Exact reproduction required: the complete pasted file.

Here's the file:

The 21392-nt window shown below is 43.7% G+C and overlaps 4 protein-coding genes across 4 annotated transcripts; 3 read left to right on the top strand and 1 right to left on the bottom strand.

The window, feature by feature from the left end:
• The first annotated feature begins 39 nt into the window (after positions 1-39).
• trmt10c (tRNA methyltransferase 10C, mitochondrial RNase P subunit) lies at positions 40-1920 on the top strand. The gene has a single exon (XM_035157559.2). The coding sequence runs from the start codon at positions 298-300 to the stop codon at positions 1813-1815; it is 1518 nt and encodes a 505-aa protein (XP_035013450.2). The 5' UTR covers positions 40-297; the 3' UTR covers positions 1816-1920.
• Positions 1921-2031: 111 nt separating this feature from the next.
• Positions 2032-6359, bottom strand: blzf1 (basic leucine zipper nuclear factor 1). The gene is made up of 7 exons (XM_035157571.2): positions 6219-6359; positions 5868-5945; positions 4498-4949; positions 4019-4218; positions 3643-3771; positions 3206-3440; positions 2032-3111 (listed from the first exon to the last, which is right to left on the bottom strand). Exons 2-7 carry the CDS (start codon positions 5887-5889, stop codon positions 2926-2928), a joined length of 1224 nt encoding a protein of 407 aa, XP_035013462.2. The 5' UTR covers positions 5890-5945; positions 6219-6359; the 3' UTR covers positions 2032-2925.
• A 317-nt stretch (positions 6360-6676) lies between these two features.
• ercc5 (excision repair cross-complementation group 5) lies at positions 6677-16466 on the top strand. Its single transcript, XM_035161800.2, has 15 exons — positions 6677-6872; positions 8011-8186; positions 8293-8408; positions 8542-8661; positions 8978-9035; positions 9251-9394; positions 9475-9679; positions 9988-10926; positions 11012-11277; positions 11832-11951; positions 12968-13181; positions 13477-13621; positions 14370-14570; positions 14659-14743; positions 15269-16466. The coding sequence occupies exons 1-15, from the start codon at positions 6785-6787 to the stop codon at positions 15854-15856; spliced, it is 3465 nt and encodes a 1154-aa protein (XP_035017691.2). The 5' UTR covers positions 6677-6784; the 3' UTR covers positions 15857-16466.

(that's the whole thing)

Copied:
The 21392-nt window shown below is 43.7% G+C and overlaps 4 protein-coding genes across 4 annotated transcripts; 3 read left to right on the top strand and 1 right to left on the bottom strand.

The window, feature by feature from the left end:
• The first annotated feature begins 39 nt into the window (after positions 1-39).
• trmt10c (tRNA methyltransferase 10C, mitochondrial RNase P subunit) lies at positions 40-1920 on the top strand. The gene has a single exon (XM_035157559.2). The coding sequence runs from the start codon at positions 298-300 to the stop codon at positions 1813-1815; it is 1518 nt and encodes a 505-aa protein (XP_035013450.2). The 5' UTR covers positions 40-297; the 3' UTR covers positions 1816-1920.
• Positions 1921-2031: 111 nt separating this feature from the next.
• Positions 2032-6359, bottom strand: blzf1 (basic leucine zipper nuclear factor 1). The gene is made up of 7 exons (XM_035157571.2): positions 6219-6359; positions 5868-5945; positions 4498-4949; positions 4019-4218; positions 3643-3771; positions 3206-3440; positions 2032-3111 (listed from the first exon to the last, which is right to left on the bottom strand). Exons 2-7 carry the CDS (start codon positions 5887-5889, stop codon positions 2926-2928), a joined length of 1224 nt encoding a protein of 407 aa, XP_035013462.2. The 5' UTR covers positions 5890-5945; positions 6219-6359; the 3' UTR covers positions 2032-2925.
• A 317-nt stretch (positions 6360-6676) lies between these two features.
• ercc5 (excision repair cross-complementation group 5) lies at positions 6677-16466 on the top strand. Its single transcript, XM_035161800.2, has 15 exons — positions 6677-6872; positions 8011-8186; positions 8293-8408; positions 8542-8661; positions 8978-9035; positions 9251-9394; positions 9475-9679; positions 9988-10926; positions 11012-11277; positions 11832-11951; positions 12968-13181; positions 13477-13621; positions 14370-14570; positions 14659-14743; positions 15269-16466. The coding sequence occupies exons 1-15, from the start codon at positions 6785-6787 to the stop codon at positions 15854-15856; spliced, it is 3465 nt and encodes a 1154-aa protein (XP_035017691.2). The 5' UTR covers positions 6677-6784; the 3' UTR covers positions 15857-16466.